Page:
What I think is interesting in these sculptures is how the material of each sculpture comes together in their individual combinations.
    The question in the end is wether what is achieved goes beyond a love of the natural world, a dependance on what we already know, or something in this combination that is an invention !

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  9. Hi Noela

    This is not an answer to your question to Alex.
    My question to you …do you think anything could be gained by enlarging these sculptures.?

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    • I really enjoyed looking at Alex’s sculptures. The two sculptures that I enjoyed most, Billig Red and Brindille, have a clarity and organisation that makes them clear to read although I wouldn’t call them simple. Both the shape of the parts and the space in between the material seem relevant with a kind of remarkable precision. Relationships between parts seem appropriate as well. Brindille did remind me of last year’s Untitled wood sculpture. On the plus side they both have this elegance, a smooth movement, almost a sweep across space. This might be their limitation though, as I come back to reading them the same way. Ideally I like a sculpture to disrupt simple movement while still having clarity and making sense in its internal relationships.
      Perhaps Billig Red does this better than Brindille, the only part of which I got stuck on was the horizontal(ish) top which seemed to repress the rest of the sculpture somewhat.

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      • Noela James said:

        Hi John, I see what you mean but, looking again, I feel the top of Brindille tends to contain rather than repress, it sets a boundary which creates a dynamic that offsets the movement within the work.

        Like

    • Noela James said:

      Hi Tony, I have been wondering this myself. There may not be more to gain other than size. Would casting or enlarging take something away? I rather like the idea of seeing them large, in an appropriate space.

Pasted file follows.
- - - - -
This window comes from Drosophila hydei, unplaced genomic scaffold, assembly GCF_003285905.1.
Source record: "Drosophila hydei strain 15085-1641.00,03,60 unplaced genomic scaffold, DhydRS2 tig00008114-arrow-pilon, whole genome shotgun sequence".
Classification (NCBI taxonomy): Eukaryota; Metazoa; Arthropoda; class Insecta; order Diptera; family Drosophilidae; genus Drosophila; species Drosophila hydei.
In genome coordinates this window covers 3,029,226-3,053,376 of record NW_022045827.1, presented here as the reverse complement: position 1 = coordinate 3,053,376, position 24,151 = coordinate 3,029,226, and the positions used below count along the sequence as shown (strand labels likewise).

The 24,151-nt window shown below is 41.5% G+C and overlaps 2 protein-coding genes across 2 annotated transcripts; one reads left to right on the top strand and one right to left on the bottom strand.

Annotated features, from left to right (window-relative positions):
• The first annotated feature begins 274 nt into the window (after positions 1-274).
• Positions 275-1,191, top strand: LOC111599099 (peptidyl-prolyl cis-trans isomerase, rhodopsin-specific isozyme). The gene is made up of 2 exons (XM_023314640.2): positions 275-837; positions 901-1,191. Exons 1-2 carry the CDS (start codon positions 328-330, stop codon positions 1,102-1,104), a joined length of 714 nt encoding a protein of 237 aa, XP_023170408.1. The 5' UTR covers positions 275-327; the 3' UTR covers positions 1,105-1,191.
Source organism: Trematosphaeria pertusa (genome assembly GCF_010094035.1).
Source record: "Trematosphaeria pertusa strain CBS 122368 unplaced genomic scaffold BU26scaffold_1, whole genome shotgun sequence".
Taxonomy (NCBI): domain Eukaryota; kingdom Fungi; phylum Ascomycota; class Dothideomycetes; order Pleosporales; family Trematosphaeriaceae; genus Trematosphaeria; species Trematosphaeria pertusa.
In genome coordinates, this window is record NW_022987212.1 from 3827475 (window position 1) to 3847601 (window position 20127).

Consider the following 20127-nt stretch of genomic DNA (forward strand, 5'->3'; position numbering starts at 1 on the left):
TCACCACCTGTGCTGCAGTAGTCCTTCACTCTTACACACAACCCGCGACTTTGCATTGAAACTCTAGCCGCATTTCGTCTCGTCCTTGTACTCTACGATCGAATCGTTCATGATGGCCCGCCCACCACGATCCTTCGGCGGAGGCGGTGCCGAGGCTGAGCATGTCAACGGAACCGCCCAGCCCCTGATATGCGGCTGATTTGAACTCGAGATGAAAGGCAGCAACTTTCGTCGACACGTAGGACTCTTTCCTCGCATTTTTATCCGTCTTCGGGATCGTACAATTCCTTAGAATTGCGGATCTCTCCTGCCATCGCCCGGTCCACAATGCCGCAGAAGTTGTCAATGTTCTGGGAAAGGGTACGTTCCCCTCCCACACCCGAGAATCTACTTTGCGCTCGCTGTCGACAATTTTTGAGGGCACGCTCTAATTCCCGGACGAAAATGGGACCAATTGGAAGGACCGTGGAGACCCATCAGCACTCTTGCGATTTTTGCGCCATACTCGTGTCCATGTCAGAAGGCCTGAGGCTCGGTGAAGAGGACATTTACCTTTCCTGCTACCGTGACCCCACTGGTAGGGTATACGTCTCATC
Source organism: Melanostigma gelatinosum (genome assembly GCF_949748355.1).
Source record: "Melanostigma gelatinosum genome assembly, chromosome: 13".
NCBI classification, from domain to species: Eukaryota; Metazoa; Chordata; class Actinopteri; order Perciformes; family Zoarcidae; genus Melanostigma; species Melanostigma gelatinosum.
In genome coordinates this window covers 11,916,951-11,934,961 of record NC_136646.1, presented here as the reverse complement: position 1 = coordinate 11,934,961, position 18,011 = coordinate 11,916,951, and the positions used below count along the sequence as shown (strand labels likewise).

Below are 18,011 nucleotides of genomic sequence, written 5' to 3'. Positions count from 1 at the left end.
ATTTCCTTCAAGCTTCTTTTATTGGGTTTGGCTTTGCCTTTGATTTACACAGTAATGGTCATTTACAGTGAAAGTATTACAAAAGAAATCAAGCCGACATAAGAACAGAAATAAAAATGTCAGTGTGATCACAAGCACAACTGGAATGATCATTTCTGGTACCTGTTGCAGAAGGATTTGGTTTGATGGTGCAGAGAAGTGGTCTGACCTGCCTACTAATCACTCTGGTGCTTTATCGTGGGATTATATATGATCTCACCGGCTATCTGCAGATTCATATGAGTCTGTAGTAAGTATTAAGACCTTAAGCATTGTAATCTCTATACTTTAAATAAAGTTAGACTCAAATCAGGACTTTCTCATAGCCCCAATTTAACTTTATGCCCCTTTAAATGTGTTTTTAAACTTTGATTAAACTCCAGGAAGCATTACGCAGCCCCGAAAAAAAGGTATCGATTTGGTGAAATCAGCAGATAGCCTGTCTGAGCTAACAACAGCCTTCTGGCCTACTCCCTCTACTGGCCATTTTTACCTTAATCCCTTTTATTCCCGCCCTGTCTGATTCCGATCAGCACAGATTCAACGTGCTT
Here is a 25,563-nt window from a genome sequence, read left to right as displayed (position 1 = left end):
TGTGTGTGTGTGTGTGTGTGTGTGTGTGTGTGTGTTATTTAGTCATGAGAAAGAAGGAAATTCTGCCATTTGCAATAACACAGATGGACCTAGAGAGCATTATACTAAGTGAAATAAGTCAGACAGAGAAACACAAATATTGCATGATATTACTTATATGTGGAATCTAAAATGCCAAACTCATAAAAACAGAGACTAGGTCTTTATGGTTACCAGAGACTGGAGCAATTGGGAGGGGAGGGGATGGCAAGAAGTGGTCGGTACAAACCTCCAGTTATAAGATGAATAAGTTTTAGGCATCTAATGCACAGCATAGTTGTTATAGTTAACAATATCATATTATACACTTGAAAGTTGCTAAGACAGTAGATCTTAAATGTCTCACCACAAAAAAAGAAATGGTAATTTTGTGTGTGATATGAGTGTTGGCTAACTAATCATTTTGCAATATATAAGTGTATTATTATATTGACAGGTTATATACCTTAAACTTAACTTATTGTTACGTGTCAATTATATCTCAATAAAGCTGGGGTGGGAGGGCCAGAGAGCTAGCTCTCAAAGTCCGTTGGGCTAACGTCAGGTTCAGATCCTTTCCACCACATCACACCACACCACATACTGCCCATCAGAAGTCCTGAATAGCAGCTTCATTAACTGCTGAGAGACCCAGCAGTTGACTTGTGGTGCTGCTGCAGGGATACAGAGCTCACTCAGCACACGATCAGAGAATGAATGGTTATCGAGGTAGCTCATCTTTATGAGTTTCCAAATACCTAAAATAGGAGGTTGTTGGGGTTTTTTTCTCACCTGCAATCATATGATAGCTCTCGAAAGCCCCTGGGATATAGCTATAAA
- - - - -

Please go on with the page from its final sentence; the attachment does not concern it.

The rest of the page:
Like

  10. John

    I agree with most of what you say.
    I too am thinking ,in my memory, that the red sculpture of Alex’s might be better than the apple wood sculpture.
    I think I said that nothing could be taken out of it.[ the apple wood piece ]. Well maybe its ‘literal’ interdependency is taking its toll.
    This point corresponds with your observation of a lack of disruption, and if I am understanding you correctly, I had previously raised the question of contradiction. As these are only words we may be speaking of a lack of the same thing ? What made me consider this was your description of ‘sweeping’ .
    I would have to add that because now the sculptures of Robin and Mark and Alex are all memory, I am beginning to get a clearer picture across all three of them. I see their works coming to terms with their individual ambitions and I see that as a separating and divergent force.

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  11. Noela.

    I would just say in response to your question that [ in my opinion] these sculptures are constructions and much of any construction’s vitality and ‘character’ or reality is dependant on being just that, a construction.
    So call me a purist all day long , I can’t see reason to enlarge or copy in any way.
    Also, as everything is felt and understood, given meaning and achieves wholeness,I can’t understand the addition of a paint coat after the event. Why not paint the stuff before you start?…or as you are going during construction?

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  12. Tony,
    “…because now the sculptures of Robin and Mark and Alex are all memory, I am beginning to get a clearer picture across all three of them. I see their works coming to terms with their individual ambitions and I see that as a separating and divergent force.”
    What’s the significance of this? I ask because I see something of a trend in both Mark’s discussion and this one to view some of the work’s idiosyncrasies and/or novelties as positives. Maybe, but I’m not so sure, and whilst I agree that all the sculptors are making there “own” work, I don’t see that being necessarily a part of the work’s ultimate value.

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  13. Robin.
    I have made some observations about the work , across all three sculpture Chronicles to date.
    I would be surprised if by this point in our lives we were not ever more particularising themes even though the work itself may always carry common concerns.With a more individual sculpture comes a much more interesting and challenging environment and ultimately so also for the future of all Chronicles debates. The ‘ ultimate value’ will emerge from whatever conditions the artists feel most motivated by and with their own individual freedoms.
    I have just challenged the issue of painting sculpture as an afterthought,fully aware that others will see that as blinkered or whatever!
    But I like what you are saying and would happily discuss idiosyncrasies or novelties in respect of the issues in the work.
    For the sake of this debate, and to be clear, what are these idiosyncrasies and novelties you are thinking of.
    Are they behavioural or things?

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  14. Tony,